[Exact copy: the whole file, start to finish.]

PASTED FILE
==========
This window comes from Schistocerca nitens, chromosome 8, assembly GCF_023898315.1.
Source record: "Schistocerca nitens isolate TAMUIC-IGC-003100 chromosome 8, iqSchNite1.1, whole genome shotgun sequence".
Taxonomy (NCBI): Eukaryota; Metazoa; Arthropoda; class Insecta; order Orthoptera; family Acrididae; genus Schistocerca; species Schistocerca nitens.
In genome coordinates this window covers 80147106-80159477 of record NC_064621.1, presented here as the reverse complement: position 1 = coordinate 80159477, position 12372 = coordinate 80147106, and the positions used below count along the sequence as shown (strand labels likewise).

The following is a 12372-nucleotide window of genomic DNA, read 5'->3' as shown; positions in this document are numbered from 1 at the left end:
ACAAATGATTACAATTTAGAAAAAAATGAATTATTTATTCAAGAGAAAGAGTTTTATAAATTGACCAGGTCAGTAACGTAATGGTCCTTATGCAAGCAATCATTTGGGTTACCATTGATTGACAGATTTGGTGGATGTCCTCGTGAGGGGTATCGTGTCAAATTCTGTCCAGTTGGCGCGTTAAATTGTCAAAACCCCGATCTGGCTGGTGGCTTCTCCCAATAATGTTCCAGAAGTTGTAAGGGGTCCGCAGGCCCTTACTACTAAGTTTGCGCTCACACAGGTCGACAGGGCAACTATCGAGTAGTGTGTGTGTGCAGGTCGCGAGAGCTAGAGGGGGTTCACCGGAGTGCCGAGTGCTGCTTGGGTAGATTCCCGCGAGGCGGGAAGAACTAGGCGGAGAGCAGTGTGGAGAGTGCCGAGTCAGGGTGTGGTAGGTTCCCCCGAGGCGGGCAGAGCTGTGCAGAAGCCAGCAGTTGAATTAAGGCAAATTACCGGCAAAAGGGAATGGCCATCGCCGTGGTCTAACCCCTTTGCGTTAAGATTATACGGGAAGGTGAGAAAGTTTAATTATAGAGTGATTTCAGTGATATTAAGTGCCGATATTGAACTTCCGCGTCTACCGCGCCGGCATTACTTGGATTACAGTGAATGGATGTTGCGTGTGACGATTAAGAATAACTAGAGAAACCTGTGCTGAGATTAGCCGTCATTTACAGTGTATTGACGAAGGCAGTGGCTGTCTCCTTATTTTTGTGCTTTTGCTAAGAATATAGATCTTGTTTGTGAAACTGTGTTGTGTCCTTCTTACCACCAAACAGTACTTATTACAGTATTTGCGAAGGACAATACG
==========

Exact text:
This window comes from Schistocerca nitens, chromosome 8, assembly GCF_023898315.1.
Source record: "Schistocerca nitens isolate TAMUIC-IGC-003100 chromosome 8, iqSchNite1.1, whole genome shotgun sequence".
Taxonomy (NCBI): Eukaryota; Metazoa; Arthropoda; class Insecta; order Orthoptera; family Acrididae; genus Schistocerca; species Schistocerca nitens.
In genome coordinates this window covers 80147106-80159477 of record NC_064621.1, presented here as the reverse complement: position 1 = coordinate 80159477, position 12372 = coordinate 80147106, and the positions used below count along the sequence as shown (strand labels likewise).

The following is a 12372-nucleotide window of genomic DNA, read 5'->3' as shown; positions in this document are numbered from 1 at the left end:
ACAAATGATTACAATTTAGAAAAAAATGAATTATTTATTCAAGAGAAAGAGTTTTATAAATTGACCAGGTCAGTAACGTAATGGTCCTTATGCAAGCAATCATTTGGGTTACCATTGATTGACAGATTTGGTGGATGTCCTCGTGAGGGGTATCGTGTCAAATTCTGTCCAGTTGGCGCGTTAAATTGTCAAAACCCCGATCTGGCTGGTGGCTTCTCCCAATAATGTTCCAGAAGTTGTAAGGGGTCCGCAGGCCCTTACTACTAAGTTTGCGCTCACACAGGTCGACAGGGCAACTATCGAGTAGTGTGTGTGTGCAGGTCGCGAGAGCTAGAGGGGGTTCACCGGAGTGCCGAGTGCTGCTTGGGTAGATTCCCGCGAGGCGGGAAGAACTAGGCGGAGAGCAGTGTGGAGAGTGCCGAGTCAGGGTGTGGTAGGTTCCCCCGAGGCGGGCAGAGCTGTGCAGAAGCCAGCAGTTGAATTAAGGCAAATTACCGGCAAAAGGGAATGGCCATCGCCGTGGTCTAACCCCTTTGCGTTAAGATTATACGGGAAGGTGAGAAAGTTTAATTATAGAGTGATTTCAGTGATATTAAGTGCCGATATTGAACTTCCGCGTCTACCGCGCCGGCATTACTTGGATTACAGTGAATGGATGTTGCGTGTGACGATTAAGAATAACTAGAGAAACCTGTGCTGAGATTAGCCGTCATTTACAGTGTATTGACGAAGGCAGTGGCTGTCTCCTTATTTTTGTGCTTTTGCTAAGAATATAGATCTTGTTTGTGAAACTGTGTTGTGTCCTTCTTACCACCAAACAGTACTTATTACAGTATTTGCGAAGGACAATACG